Yea District Memorial Hospital

Cooking For Meal Success

 

The recent popularity of cooking shows on TV would have us believe that anyone can be a master of their own kitchen domain.  Boned spatchcock wrapped in prosciutto?  No worries! Birthday party for 150 nine year olds?  Piece of cake!

 

However as we flock to our kitchens to impress our friends with gourmet delights for dinner parties and 'relaxed' get togethers we should spare a thought for the other six days of hum-drum food we all have to prepare.

 

Everyone wants to eat well presented food that tastes great and the good news is that you don't have to be a master chef to enjoy food in your own home. The fondest memories of food often don't include restaurant meals and fast food outlets but are more along the lines of mum's spaghetti bolognaise or dad's famous apricot chicken.

 

Like many things in life, keeping it simple is often the best plan of attack when it comes to cooking for all occasions.  If you want something exotic and complicated, leave it to the professionals... they get paid for all that stress!

 

Following are a few tips on making interesting and easy food everyone will love:

 

Build up a good pantry

The best place to start any meal is in your own pantry.  Build up a stock of versatile meal starters that can be used as a base for a variety of meals.  This includes pasta, brown or low GI white rice tins of chopped/crushed tomatoes with added herbs, tinned lentils and beans, tins of tuna, salt- reduced stock (liquid or cube form), sauces including soy, sweet chilli etc, herbs, spices and stir fry or pasta sauces that can quickly jazz up meat or veggies.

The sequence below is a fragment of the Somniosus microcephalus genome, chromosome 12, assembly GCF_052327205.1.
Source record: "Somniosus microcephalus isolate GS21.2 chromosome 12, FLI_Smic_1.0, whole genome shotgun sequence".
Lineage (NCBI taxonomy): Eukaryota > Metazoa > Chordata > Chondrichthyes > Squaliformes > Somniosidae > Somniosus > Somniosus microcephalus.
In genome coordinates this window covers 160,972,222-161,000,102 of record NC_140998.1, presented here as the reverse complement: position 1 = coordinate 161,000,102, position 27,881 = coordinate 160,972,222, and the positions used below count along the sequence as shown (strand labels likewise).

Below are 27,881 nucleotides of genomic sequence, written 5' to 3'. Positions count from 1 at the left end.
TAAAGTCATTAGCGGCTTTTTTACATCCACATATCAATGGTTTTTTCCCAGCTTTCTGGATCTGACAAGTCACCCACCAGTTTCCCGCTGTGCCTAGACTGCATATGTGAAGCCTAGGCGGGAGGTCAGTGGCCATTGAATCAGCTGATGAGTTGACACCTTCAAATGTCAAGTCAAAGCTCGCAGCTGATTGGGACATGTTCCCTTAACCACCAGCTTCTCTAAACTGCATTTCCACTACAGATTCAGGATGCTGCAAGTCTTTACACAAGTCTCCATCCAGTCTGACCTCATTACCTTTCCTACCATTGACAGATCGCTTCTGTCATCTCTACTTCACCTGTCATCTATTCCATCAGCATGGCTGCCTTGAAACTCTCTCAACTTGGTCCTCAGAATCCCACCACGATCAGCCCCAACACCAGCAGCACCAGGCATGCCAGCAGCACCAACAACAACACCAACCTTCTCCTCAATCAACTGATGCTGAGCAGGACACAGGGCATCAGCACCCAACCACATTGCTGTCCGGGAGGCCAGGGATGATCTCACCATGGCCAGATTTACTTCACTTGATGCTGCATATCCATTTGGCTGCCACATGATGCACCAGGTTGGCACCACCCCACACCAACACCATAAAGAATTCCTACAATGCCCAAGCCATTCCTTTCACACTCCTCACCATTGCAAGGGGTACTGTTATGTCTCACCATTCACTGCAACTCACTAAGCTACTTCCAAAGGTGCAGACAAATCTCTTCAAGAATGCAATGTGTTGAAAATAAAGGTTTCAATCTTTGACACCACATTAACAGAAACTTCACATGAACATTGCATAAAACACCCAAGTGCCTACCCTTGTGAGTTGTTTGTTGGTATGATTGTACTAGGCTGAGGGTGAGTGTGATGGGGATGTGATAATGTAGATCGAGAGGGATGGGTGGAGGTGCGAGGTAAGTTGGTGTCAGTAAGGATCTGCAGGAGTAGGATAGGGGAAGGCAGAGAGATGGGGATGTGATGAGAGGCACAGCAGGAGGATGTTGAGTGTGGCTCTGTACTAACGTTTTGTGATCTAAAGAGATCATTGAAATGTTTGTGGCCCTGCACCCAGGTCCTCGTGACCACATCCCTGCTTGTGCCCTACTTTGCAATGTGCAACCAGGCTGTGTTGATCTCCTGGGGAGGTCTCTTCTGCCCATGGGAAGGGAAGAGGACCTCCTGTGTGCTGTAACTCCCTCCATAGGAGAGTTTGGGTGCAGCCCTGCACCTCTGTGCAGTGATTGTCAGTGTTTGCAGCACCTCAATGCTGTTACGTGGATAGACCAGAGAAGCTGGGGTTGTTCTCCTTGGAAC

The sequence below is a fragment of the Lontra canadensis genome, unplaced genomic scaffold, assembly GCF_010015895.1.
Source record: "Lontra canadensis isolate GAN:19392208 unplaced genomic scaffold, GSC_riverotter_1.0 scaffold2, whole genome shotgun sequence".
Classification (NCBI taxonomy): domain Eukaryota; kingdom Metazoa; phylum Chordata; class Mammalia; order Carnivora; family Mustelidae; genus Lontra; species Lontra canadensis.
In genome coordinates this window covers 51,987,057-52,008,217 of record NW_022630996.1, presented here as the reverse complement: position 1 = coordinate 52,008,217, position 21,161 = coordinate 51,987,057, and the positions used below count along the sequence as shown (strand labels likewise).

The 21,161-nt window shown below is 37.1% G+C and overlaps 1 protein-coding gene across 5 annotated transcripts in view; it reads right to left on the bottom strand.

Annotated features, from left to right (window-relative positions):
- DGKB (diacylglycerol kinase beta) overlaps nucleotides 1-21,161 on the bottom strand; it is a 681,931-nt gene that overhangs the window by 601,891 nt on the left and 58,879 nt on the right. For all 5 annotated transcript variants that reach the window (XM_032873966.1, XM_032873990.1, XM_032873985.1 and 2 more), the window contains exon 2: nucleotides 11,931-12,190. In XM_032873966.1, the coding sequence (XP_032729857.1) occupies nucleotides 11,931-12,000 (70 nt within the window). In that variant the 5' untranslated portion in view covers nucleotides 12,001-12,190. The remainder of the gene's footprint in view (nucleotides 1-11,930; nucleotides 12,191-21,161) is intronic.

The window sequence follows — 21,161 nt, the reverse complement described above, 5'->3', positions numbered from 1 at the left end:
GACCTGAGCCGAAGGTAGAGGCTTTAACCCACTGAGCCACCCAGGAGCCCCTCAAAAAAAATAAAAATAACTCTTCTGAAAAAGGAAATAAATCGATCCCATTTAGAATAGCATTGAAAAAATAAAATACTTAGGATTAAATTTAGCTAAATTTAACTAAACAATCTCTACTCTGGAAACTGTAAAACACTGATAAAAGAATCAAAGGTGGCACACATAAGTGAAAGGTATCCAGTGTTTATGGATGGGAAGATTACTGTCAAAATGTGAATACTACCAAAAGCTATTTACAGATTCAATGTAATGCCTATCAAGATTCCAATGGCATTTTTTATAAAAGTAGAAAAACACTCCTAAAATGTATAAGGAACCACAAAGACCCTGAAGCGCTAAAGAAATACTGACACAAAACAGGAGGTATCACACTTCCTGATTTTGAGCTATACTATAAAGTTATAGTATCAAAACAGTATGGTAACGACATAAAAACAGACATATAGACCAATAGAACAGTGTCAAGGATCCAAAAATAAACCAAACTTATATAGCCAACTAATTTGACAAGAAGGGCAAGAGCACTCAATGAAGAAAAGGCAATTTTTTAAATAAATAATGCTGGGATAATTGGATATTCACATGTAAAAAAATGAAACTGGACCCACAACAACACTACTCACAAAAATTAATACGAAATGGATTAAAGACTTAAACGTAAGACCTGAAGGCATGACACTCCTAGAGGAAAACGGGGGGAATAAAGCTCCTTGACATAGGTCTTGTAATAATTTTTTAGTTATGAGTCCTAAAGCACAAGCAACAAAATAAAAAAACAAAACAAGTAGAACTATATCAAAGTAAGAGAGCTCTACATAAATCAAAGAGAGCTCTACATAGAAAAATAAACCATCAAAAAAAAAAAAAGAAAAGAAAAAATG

Use seasonal ingredients

Once upon a time we had to wait for the right season to eat certain fruits and vegetables and it was often a delight when the first peaches came into the shop or the sweet smell of strawberries filled the green grocers.  Now we can get everything all year round - but it comes at a cost.  Fruit and veg bought out of season cost more and some has even been in cold storage, getting older by the day. By choosing to go with what is in season you will not only save money but bring a bit of fresh variety to every meal.

 

Borrow some cook books from your local library 

Cookbooks can be expensive!  Your local library is a wealth of knowledge and will have a great range of different cookbooks covering topics such as quick everyday meals, low fat, low GI, wheat free, cooking with seasonal produce and many more. 

 

Use online recipe resources

Only have carrots, a can of tomatoes and a bit of bacon?  No worries!  There are so many websites dedicated to finding the perfect recipe for your next meal.  Many of them have fast and tasty recipes with simple ingredients.  Some suggestions include: www.taste.com.au, www.cuisine.com.au, www.betterhealth.vic.gov.au, http://www.readysteadycook.ten.com.au

 

Variety is said to be the spice of life and it could just be the thing to bring a new lease of life to both the cook and the food. 

  

Yea Community Health - Yea & District Memorial Hospital - phone 5736 0410

Alexandra Community Health - Alexandra District Hospital - 5772 0800